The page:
http://www.StopBullying.gov defines bullying as unwanted, aggressive behavior among school-aged children that involves a real or perceived power imbalance. The behavior is repeated or has the potential to be repeated over time. Bullying includes actions such as making threats, spreading rumors, attacking someone physically or verbally, and excluding someone from a group on purpose.
8 Facts About Bullying Everyone Should Know:
- Bullies come in all shapes and sizes. It is a mistake to assume that all bullies are loners or have low self-esteem.
- Anyone can become a victim of bullying. While there are certain attributes that often lead bullies to target someone, it is a mistake to assume there is one type of target.
- Bullying can happen at any age. While bullying often starts in late elementary school and peaks in middle school, it is important to point out that bullying can start as young as preschool.
- There are six types of bullying including physical bullying, verbal bullying, relational (social) aggression, cyber-bullying, prejudicial bullying, and sexual bullying.
- Boys and girls bully differently.
- Those victimized by bullying often don’t report it.
- Usually there are witnesses to bullying yet the common reaction for these bystanders is to simply stand by and do nothing.
- Bullying has significant consequences.
Top Ten Facts Parents, Educators, and Students Need to Know: (http://www.pacer.org)
- The Facts – Students with disabilities are much more likely to be bullied than their non-disabled peers.
- Bullying affects a student’s ability to learn.
- The definition – bullying based on a student’s disability may be considered harassment
- The Federal Laws – disability harassment is a civil rights issue.
- The State Laws – students with disabilities have legal rights when they are a target of bullying.
- The adult response is important.
- The Resources – students with disabilities have resources that are specifically designed for their situation.
- The Power of Bystanders – more than 50% of bullying situations stop when a peer intervenes.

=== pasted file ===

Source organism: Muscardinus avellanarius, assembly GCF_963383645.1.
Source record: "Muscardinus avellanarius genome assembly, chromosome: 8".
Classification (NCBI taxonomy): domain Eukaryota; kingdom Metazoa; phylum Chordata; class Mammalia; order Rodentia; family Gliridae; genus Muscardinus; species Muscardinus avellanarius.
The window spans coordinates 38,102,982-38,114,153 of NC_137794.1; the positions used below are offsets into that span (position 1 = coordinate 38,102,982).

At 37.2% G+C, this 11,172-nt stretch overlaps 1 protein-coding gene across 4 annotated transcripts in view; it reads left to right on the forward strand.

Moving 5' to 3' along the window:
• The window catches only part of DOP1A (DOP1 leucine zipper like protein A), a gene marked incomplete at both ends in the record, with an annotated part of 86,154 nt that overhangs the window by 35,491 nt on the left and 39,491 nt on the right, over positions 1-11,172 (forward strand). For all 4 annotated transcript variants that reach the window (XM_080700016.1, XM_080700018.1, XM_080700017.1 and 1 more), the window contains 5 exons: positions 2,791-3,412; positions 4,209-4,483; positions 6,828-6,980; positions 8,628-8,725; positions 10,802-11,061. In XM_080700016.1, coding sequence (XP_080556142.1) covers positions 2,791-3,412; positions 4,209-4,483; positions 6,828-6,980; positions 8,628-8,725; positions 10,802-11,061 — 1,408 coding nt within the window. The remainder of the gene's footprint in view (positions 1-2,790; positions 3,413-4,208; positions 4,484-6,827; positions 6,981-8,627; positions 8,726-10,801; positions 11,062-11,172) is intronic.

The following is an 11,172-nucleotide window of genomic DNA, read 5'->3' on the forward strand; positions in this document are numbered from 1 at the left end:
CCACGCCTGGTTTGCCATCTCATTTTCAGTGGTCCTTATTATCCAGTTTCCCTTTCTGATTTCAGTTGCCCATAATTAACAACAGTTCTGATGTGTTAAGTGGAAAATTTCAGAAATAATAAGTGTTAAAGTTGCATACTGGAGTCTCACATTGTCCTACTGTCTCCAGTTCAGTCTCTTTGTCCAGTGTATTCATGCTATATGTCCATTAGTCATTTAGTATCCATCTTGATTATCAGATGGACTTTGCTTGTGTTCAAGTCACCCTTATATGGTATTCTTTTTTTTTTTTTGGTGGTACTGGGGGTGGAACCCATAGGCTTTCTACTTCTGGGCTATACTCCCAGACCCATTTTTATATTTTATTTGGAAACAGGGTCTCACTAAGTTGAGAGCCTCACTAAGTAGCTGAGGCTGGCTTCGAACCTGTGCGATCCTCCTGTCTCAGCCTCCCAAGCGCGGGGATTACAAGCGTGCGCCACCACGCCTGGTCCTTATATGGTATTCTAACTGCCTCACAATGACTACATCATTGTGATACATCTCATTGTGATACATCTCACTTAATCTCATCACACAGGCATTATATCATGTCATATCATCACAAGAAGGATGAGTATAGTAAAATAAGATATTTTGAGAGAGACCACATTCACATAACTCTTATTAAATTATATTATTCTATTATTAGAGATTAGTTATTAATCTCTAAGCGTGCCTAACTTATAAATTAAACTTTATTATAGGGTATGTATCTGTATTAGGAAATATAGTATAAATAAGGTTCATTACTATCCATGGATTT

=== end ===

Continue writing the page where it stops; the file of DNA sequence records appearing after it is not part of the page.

- The importance of self-advocacy.
- You are not alone.
Signs a Child is Being Bullied: (www.stopbullying.gov)
Look for changes in the child; however, be aware that not all children who are bullied exhibit warning signs. Some signs that may point to a bullying problem are:
- Unexplainable injuries,
- Lost or destroyed clothing, books, electronics, or jewelry,
- Frequent headaches or stomach aches, feeling sick or faking illness,
- Changes in eating habits, like suddenly skipping meals or binge eating,
- Difficulty sleeping or frequent nightmares,
- Declining grades, loss of interest in schoolwork, or not wanting to go to school,
- Sudden loss of friends or avoidance of social situations,
- Feelings of helplessness or decreased self-esteem,
- Self-destructive behaviors such as running away from home, harming themselves, or talking about suicide.
If you know someone in serious distress or danger, do not ignore the problem. Get help right away. If you are feeling hopeless or helpless or know someone that is, please call the LIFELINE at 1-800-273-TALK (8255).
Signs a Child is Bullying Others: (www.stopbullying.gov)
- Kids may be bullying others if they:
- Get into physical or verbal fights,
- Have friends who bully others,
- Are increasingly aggressive,
- Get sent to the principal’s office or to detention frequently,
- Have unexplained extra money or new belongings,
- Blame others for their problems,
- Don’t accept responsibility for their actions,
- Are competitive and worry about their reputation or popularity.
Kids Who are Bullied: (www.stopbullying.gov)
Kids who are bullied can experience negative physical, school, and mental health issues. Kids who are bullied are more likely to experience:
- Depression and anxiety, increased feelings of sadness and loneliness, changes in sleep and eating patterns, and loss of interest in activities they used to enjoy. These issues may persist into adulthood.
- Health complaints.
- Decreased academic achievement – GPA and standardized test scores – and school participation. They are more likely to miss, skip, or drop out of school.
A very, very small number of bullied children might retaliate through extremely violent measures. In 12 of 15 school shooting cases in the 1990s, the shooters had a history of being bullied.
Kids Who Bully Others: (www.stopbullying.gov)
Kids who bully others can also engage in violent and other risky behaviors into adulthood. Kids who bully are more likely to:
- Abuse alcohol and other drugs in adolescence and as adults,
- Get into fights, vandalize property, and drop out of school,
- Engage in early sexual activity,
- Have criminal convictions and traffic citations as adults,
- Be abusive toward their romantic partners, spouses, or children as adults.
Kids who witness bullying are more likely to:
- Have increased use of tobacco, alcohol, or other drugs,
- Have increased mental health problems, including depression and anxiety,
- Miss or skip school.